Sunday, 27 March 2011

Elizabeth Taylor (1932 - 2011)

I was in two minds as to whether to post about the death of Elizabeth Taylor: my view has always been that despite being a massive star in the 1950s and 60s she largely appeared in forgettable movies, to the extent that her personal life became more italked about than her work.  Until her death last week she was perhaps the last remaining major figure from the period when the studio system and the star system were dominant in Hollywood.  In that context, if no other, her passing deserves to be noted.

But then I had a look back over her filmography and was surprised by the number of unusual and interesting films she had made.  There was SUDDENLY LAST SUMMER (1959), a troubling and these days little-seen film about repression and madness.  And there was DR FAUSTUS (1967), in a bit part admittedly but nevertheless the original 'man who sold his soul to the devil' story.  And there was REFLECTIONS IN A GOLDEN EYE (1967), John Huston's barking melodrama about closeted homosexuals in the US military.  And BOOM! (1968), a really weird Joseph Losey version of a Tennessee Williams play about a mysterious poet who may be the Angel of Death.  I couldn't make head nor tail of it when I first saw it but then read that it's really about a homosexual relationship; it made perfect sense after that.  Another odd one is HAMMERSMITH IS OUT (1972) an impossibly hard to find satire directed by Peter Ustinov, which was apparently also based on the Faust legend.  I have a copy of this but haven't watched it yet.  Stand by for a review soon.  She also made an uncredited appearance in William Richert's excellent conspiracy thriller WINTER KILLS (1979) which starred Jeff Bridges as the brother of an assassinated US President.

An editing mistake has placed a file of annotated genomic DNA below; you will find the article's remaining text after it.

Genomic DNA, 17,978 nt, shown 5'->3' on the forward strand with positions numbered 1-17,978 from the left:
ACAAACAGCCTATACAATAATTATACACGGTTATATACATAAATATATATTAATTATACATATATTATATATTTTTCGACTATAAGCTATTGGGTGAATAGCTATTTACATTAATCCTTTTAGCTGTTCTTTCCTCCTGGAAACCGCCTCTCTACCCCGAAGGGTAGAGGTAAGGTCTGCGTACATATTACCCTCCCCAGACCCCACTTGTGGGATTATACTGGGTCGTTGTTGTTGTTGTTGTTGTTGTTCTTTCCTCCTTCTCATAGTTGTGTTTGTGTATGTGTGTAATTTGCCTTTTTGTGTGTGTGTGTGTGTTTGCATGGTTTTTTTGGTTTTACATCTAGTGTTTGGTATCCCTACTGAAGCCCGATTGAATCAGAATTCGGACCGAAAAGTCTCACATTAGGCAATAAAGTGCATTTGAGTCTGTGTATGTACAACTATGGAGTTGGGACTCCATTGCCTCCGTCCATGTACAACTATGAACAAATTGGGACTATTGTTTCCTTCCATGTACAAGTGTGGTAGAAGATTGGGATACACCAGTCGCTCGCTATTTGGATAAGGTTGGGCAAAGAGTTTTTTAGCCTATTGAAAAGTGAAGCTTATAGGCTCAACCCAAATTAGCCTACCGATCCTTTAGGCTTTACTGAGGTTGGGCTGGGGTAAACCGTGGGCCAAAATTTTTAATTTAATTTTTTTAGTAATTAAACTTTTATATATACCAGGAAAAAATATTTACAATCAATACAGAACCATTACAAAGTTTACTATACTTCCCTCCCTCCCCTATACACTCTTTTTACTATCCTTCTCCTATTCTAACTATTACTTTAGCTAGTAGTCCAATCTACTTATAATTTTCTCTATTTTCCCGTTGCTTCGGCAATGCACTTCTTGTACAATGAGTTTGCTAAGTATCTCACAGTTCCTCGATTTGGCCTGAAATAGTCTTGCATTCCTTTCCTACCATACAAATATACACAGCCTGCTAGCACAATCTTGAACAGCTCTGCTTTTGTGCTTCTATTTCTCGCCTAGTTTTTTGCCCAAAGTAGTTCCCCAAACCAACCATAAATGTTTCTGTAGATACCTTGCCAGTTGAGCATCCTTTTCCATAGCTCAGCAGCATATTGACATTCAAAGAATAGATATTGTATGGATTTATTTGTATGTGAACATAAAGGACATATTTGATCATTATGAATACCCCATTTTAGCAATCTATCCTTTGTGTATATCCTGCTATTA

Taylor was evidently quite prepared to act in films that dealt with unwelcome or taboo subjects, particularly homosexuality, which was an unusual and brave attitude to take at that time; in that respect you could add CAT ON A HOT TIN ROOF (1958) to those listed above.  So it turns out that someone whom I had previously tended to dismiss as the epitome of mainstream cinema actually did more than her fair share of offbeat stuff, including a few good and a couple of very good films.  I suspect that, in the short term, Taylor will be remembered primarily for her lifestyle but it may just be that in years to come people will start to reappraise her film career and judge her more favourably.  I hope so.

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